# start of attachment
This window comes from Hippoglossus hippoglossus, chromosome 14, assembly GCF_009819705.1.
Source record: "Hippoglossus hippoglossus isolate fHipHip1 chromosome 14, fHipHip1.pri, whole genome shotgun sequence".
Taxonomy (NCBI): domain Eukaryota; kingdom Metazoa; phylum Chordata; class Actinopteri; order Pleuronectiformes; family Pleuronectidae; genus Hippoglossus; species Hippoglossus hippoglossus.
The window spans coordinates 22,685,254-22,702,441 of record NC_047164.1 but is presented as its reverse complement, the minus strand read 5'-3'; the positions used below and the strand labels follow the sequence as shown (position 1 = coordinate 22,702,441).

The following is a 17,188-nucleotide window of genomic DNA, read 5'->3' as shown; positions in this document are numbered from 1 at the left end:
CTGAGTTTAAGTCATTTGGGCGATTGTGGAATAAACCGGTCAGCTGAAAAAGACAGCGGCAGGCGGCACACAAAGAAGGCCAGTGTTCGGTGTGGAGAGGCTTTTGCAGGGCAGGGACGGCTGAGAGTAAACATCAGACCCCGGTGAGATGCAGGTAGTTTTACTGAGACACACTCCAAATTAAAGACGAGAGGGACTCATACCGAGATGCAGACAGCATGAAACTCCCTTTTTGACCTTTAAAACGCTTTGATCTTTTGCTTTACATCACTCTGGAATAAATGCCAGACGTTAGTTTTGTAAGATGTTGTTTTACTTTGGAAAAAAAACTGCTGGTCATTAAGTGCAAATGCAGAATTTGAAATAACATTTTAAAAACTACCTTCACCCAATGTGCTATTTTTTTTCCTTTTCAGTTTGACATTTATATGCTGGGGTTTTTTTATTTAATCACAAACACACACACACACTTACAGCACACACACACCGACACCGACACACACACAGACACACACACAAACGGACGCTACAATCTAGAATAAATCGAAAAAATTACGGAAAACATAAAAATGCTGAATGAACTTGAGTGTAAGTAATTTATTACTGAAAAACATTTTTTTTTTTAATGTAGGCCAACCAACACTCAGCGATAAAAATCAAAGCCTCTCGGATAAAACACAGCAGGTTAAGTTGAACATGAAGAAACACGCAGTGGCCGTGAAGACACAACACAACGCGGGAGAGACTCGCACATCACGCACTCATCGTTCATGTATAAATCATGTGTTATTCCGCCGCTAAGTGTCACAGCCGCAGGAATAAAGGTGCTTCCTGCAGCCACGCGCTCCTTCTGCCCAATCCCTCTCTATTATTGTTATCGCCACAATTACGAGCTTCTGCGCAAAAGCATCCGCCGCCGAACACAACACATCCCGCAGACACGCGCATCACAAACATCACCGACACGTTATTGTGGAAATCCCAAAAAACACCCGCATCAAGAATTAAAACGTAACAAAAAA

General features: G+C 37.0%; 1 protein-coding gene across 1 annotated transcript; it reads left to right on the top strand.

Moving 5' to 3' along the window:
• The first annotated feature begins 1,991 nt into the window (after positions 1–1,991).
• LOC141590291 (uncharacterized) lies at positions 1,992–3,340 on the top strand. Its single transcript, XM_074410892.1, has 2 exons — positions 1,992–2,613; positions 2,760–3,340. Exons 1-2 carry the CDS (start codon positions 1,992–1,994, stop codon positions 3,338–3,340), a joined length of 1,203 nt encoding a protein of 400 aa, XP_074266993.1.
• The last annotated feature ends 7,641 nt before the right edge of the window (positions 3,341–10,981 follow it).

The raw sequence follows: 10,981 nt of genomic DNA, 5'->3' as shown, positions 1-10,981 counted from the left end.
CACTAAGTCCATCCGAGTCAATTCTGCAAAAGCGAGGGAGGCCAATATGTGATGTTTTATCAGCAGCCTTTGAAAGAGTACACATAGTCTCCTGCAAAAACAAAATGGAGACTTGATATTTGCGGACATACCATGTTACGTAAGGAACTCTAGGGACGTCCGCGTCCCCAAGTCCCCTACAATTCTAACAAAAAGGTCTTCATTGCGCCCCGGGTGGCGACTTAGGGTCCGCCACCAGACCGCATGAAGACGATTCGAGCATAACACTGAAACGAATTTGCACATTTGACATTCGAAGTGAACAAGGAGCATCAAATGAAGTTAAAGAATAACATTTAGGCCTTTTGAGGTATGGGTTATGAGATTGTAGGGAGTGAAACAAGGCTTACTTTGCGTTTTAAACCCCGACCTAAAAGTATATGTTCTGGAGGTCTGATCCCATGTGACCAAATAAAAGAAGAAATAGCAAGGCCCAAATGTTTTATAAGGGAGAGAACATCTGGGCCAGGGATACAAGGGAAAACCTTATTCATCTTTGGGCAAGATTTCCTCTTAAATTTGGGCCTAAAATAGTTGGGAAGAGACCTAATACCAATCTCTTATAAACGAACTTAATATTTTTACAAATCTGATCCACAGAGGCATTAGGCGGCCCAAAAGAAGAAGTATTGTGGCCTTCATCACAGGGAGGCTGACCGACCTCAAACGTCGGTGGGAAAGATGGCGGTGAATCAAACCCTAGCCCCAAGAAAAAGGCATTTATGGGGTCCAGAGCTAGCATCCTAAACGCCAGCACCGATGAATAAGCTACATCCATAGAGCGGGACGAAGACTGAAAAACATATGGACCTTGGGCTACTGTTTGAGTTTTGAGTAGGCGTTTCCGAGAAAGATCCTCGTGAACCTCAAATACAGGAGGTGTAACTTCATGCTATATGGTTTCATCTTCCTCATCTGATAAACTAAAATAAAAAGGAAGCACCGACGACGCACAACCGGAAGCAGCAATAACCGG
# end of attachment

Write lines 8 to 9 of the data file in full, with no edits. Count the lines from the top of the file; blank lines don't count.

Moving 5' to 3' along the window:
• The first annotated feature begins 1,991 nt into the window (after positions 1–1,991).